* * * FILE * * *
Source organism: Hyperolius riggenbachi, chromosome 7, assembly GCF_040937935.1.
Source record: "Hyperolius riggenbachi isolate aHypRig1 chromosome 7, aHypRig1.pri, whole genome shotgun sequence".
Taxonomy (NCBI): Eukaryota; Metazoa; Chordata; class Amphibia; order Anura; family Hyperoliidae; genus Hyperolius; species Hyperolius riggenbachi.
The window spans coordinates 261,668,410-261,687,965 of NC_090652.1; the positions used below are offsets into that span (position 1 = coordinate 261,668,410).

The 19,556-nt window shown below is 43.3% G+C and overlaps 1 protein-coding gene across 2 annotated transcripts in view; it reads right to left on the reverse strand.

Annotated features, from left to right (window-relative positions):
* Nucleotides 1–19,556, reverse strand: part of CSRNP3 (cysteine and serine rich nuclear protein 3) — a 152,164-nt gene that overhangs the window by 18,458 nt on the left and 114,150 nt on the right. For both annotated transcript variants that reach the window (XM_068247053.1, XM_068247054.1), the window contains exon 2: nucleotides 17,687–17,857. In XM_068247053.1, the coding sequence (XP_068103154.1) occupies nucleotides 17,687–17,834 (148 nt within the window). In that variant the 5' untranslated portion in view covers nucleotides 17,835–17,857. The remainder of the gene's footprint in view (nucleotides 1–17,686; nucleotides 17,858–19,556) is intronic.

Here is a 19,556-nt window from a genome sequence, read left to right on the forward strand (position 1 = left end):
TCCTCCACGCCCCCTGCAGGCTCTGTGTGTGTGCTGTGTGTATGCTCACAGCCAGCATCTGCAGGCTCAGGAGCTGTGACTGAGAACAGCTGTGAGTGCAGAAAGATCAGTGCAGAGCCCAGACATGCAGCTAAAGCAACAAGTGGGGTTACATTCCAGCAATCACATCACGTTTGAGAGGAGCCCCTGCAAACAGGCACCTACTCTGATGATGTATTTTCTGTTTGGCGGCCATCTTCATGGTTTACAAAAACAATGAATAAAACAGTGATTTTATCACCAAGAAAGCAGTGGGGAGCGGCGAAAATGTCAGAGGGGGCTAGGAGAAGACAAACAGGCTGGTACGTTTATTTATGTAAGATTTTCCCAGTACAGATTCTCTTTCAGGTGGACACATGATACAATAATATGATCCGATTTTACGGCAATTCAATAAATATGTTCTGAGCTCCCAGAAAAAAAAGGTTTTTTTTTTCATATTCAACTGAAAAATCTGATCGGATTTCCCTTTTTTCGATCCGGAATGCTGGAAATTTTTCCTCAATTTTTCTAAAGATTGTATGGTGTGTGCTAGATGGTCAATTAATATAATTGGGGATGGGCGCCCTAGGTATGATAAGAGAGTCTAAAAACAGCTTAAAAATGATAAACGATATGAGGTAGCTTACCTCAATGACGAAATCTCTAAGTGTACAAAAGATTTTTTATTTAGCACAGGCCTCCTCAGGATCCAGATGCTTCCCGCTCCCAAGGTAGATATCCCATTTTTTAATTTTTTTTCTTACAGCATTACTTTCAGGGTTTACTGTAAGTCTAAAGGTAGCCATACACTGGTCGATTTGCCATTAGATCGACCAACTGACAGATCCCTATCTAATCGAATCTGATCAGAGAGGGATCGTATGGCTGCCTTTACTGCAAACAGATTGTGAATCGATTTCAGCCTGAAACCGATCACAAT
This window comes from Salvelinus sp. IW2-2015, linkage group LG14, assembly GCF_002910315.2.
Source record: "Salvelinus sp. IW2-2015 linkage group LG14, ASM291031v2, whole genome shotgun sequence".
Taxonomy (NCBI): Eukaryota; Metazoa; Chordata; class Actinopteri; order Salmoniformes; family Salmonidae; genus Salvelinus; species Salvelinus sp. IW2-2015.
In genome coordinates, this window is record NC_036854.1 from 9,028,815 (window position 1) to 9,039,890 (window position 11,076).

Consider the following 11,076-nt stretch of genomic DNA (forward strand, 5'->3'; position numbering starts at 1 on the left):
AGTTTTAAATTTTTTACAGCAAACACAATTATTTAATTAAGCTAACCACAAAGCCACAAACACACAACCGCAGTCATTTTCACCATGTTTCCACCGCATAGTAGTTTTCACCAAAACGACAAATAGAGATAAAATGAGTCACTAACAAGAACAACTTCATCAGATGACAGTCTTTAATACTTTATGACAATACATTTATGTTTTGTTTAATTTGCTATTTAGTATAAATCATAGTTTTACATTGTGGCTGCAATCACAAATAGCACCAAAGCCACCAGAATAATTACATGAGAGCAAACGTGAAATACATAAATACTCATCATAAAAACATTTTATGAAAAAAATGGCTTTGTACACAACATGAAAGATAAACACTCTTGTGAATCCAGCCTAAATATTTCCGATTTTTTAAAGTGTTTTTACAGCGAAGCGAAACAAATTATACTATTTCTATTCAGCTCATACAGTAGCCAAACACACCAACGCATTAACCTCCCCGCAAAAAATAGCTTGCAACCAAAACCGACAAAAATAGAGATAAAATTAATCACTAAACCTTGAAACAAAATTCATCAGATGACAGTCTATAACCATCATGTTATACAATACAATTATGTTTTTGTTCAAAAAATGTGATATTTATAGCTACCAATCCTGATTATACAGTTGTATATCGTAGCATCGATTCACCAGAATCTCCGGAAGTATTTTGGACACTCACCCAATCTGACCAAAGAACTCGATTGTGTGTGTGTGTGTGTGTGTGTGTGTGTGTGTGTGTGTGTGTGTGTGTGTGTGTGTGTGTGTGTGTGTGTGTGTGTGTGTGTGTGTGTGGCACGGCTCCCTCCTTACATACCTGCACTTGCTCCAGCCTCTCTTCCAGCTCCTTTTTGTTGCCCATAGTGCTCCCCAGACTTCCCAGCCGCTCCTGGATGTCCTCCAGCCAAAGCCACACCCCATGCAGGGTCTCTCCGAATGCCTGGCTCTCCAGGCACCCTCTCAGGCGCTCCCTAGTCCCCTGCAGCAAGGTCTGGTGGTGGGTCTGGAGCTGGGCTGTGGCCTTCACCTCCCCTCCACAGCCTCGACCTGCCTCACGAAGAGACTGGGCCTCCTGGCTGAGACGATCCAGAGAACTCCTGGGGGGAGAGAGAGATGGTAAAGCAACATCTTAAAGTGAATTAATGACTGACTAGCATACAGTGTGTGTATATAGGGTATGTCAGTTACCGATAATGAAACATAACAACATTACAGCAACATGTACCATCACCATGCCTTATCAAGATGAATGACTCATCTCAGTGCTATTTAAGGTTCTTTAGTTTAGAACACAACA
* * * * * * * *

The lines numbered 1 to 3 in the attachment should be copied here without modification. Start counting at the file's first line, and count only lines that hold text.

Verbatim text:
Source organism: Hyperolius riggenbachi, chromosome 7, assembly GCF_040937935.1.
Source record: "Hyperolius riggenbachi isolate aHypRig1 chromosome 7, aHypRig1.pri, whole genome shotgun sequence".
Taxonomy (NCBI): Eukaryota; Metazoa; Chordata; class Amphibia; order Anura; family Hyperoliidae; genus Hyperolius; species Hyperolius riggenbachi.